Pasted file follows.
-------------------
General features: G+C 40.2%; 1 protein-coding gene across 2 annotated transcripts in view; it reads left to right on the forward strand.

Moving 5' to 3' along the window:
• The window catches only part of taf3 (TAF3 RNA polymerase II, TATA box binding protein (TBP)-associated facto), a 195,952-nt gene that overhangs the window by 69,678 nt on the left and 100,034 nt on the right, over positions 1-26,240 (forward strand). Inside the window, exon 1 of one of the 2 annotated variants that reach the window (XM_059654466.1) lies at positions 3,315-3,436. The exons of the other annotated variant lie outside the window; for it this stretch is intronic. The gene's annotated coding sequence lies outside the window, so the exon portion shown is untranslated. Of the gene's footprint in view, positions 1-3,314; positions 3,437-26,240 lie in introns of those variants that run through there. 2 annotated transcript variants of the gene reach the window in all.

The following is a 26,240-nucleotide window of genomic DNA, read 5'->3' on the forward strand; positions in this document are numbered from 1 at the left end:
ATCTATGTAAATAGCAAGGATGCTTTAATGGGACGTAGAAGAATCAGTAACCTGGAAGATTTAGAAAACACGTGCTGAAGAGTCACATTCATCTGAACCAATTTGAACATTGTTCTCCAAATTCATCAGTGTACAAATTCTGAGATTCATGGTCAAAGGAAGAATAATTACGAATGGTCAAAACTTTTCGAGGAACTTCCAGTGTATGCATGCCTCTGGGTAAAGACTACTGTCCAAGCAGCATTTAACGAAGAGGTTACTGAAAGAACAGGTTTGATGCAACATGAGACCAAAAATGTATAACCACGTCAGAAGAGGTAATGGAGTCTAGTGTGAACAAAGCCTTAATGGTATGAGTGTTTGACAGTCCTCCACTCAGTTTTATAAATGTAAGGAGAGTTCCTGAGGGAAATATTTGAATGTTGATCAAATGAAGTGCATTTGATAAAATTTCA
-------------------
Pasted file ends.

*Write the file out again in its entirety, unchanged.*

General features: G+C 40.2%; 1 protein-coding gene across 2 annotated transcripts in view; it reads left to right on the forward strand.

Moving 5' to 3' along the window:
• The window catches only part of taf3 (TAF3 RNA polymerase II, TATA box binding protein (TBP)-associated facto), a 195,952-nt gene that overhangs the window by 69,678 nt on the left and 100,034 nt on the right, over positions 1-26,240 (forward strand). Inside the window, exon 1 of one of the 2 annotated variants that reach the window (XM_059654466.1) lies at positions 3,315-3,436. The exons of the other annotated variant lie outside the window; for it this stretch is intronic. The gene's annotated coding sequence lies outside the window, so the exon portion shown is untranslated. Of the gene's footprint in view, positions 1-3,314; positions 3,437-26,240 lie in introns of those variants that run through there. 2 annotated transcript variants of the gene reach the window in all.

The following is a 26,240-nucleotide window of genomic DNA, read 5'->3' on the forward strand; positions in this document are numbered from 1 at the left end:
ATCTATGTAAATAGCAAGGATGCTTTAATGGGACGTAGAAGAATCAGTAACCTGGAAGATTTAGAAAACACGTGCTGAAGAGTCACATTCATCTGAACCAATTTGAACATTGTTCTCCAAATTCATCAGTGTACAAATTCTGAGATTCATGGTCAAAGGAAGAATAATTACGAATGGTCAAAACTTTTCGAGGAACTTCCAGTGTATGCATGCCTCTGGGTAAAGACTACTGTCCAAGCAGCATTTAACGAAGAGGTTACTGAAAGAACAGGTTTGATGCAACATGAGACCAAAAATGTATAACCACGTCAGAAGAGGTAATGGAGTCTAGTGTGAACAAAGCCTTAATGGTATGAGTGTTTGACAGTCCTCCACTCAGTTTTATAAATGTAAGGAGAGTTCCTGAGGGAAATATTTGAATGTTGATCAAATGAAGTGCATTTGATAAAATTTCA